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LANI Empowers Communities Through Expanding Green Spaces in LA


[The following mid-year update was written by the organization and then sent to us for further sharing.]

Los Angeles Neighborhood Initiative’s LA2050 grant has enabled us to do essential pre-development work that is necessary to expand public green space in L.A. County. Creating new green spaces in urban settings – such as building new parks, greening public alleys or public school campuses, or planting new street trees – requires several steps prior to actually breaking ground. Of course, there must be funding in place to pay for the project, and appropriate sites and project partners must be identified. But for LANI, the first step in any project we undertake is to engage local residents, business owners, and other relevant stakeholders to ensure that the projects we undertake actually address community needs.

Throughout our 30-year history, LANI has promoted community members as the experts in their own neighborhoods. We have completed 25 parks and green spaces on blighted or under-utilized lots, and we are currently building a community-designed park in a High Need neighborhood in South L.A. on an empty median; this new park will connect with the Tot Lot we completed in 2020 on an abandoned partial parcel across the street. We recently planted 52 new street trees along pedestrian corridors connecting residents and commuters to L.A. City College, and we helped maintain our urban forest’s health by trimming overgrown trees throughout the City of L.A. We partnered with community members and the County Dept. of Public Health to create pedestrian plans in four underserved, unincorporated neighborhoods to promote healthier walking environments with increased shade. We are constantly communicating with community members to identify new potential park and greening projects like these and others.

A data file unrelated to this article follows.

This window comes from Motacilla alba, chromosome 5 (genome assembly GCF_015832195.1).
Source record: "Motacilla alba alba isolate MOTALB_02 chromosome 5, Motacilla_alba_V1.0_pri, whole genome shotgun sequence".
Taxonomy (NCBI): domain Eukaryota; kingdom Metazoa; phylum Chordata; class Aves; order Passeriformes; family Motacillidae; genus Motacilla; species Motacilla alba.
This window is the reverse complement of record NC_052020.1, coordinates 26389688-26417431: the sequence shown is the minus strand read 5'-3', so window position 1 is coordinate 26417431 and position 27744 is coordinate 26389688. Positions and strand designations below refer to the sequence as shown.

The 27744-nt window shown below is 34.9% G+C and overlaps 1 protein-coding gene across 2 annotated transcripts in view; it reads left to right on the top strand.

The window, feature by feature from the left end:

In the first six months of our LA2050 grant, we have connected with one new school campus community interested in pursuing a greening project for their yard, which is currently covered in asphalt and has no shade, and we have identified two potential funding sources for this project; we are also pursuing new relationships with several other campuses. We have joined the Releaf Network to connect with more colleague organizations working in the greening space and provide further learning for our staff because a growth mindset is a key LANI value, and we are always open to new ideas and strategies. We have also been meeting with a funder about a green alley project connected to a LANI-built park, and we are hopeful to secure funding to help us do the development work necessary to confirm this site’s feasibility for a greening project.

Parks, green spaces, and tree canopies are not just amenities but essential infrastructure with significant, proven benefits to people's physical and mental health. However, the stark reality is that according to the L.A. Countywide Parks & Recreation Needs Assessment, a staggering 51% of residents do not live within a 1/2-mile radius of a park. This lack of access is particularly acute in neighborhoods with High to Very High park needs, which are predominantly home to low-income people and/or people of color. LANI will continue to engage and empower historically disenfranchised people to plan and build more parks and green spaces in their underserved neighborhoods, creating tangible health and quality of life benefits, block by block. Our LA2050 grant has funded the on-the-ground pre-development work needed to achieve this goal, and we are confident that new green spaces in High Need L.A. neighborhoods will result from this investment. Thank you, LA2050!

AuthorLos Angeles Neighborhood Initiative